• A battle between titans of the worlds of finance and art has gone to Larry Gagosian, who beat back a lawsuit from Ronald Perelman over a deal gone sour. 

    Mr. Perelman's fraud lawsuit against Mr. Gagosian, filed in 2012, was dismissed by a New York State appeals court panel on Thursday.

  • Five buildings comprised this year’s East Hampton Historical Society house tour, all in East Hampton Village. An ambitious person, or one with a new Fitbit, could have walked it.

    With a house and guest cottage on Buell Lane, two houses on Hither Lane, and one on Further Lane it was a real snapshot of how the style of people lived in earlier days could brought up to contemporary needs and preferences.

    The tour happens every year the Saturday after Thanksgiving and features new houses each year.

  • While the actual Art Basel Miami Beach fair won’t open to the public until Thursday, many of the satellite fairs sprouting up all over Miami this week will open their doors to patrons today and tomorrow.

    Untitled, one of the fairs on the beach and the home of Eric Firestone Gallery and Halsey Mckay Gallery for the week, had its vernissage last night and will hold a VIP preview today before opening to the public tomorrow.

  • Artists associated with the East End helped Christie’s auction house take in a record-breaking $853 million on Wednesday night, with Andy Warhol leading the way with two works, “Triple Elvis” and “Four Marlons,” achieving $81.9 million and $69.6 million, respectively. Out of 80 lots, there were 30 by artists who have lived and worked here over the past century.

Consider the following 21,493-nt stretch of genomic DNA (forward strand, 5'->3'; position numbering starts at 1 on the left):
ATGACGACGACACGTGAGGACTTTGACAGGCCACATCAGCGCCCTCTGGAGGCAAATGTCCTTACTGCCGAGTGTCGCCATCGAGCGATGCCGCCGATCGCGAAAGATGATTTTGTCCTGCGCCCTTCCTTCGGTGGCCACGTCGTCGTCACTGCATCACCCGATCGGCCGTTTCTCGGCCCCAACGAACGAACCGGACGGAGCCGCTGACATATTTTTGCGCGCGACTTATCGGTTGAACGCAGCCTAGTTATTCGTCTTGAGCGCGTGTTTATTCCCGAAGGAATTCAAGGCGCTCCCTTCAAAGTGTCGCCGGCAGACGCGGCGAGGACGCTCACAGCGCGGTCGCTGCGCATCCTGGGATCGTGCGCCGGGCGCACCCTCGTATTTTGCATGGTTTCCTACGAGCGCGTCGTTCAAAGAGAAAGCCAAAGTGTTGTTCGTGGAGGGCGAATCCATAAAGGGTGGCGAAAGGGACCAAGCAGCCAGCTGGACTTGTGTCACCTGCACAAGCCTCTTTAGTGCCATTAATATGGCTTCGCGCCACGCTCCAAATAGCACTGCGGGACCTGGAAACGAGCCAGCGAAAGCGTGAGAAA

• A colorful and artistic crowd gathered at Guild Hall  on Saturday night to celebrate the opening of two new exhibitions: "Mary Ellen Bartley: Leaning Above the Page" and "New Additions and Works From the Permanent Collection."

  • The Animal Rescue Fund of the Hamptons celebrated the 10th edition of its calendar on Saturday night at the Water Mill home of Sandra Powers, who is this year's pet calendar chairwoman.

    Previous artists such as Paul Davis, Carol Saxe, and Billy Sullivan joined Eric Fischl, who conceived this year's cover. 

    Calendars are on sale now through ARF. Those interested can call Kathy at 537-0400,extension 214.

  • The Water Mill Museum is holding its annual quilt show through Sept. 14. A tradition spanning almost three decades, the show features dozens of quilts hung and draped over every available surface, making a riot of color and patterns throughout the old mill space.

    Each is hand-crafted and reasonably priced for both new and vintage pieces. There are traditional quilts, baby quilts, and crazy quilts.

    A special queen-sized quilt up for raffle features shades of blue and yellow and will be awarded to a winning ticket on Oct. 11 at the museum’s Bowls of Plenty event.

  • There are only three more performances of Shakespeare’s “The Tempest” at Mulford Farm, presented by the Hamptons Independent Theater Festival, known more familiarly as HITFest. If you can, see all three.

    The two-hour production is a delight from start to finish, harnessing a bit of Ariel’s magic to make the spare set and staging as engaging as the acting is polished and professional, rivaling Public Theater productions in Central Park I’ve seen over the years.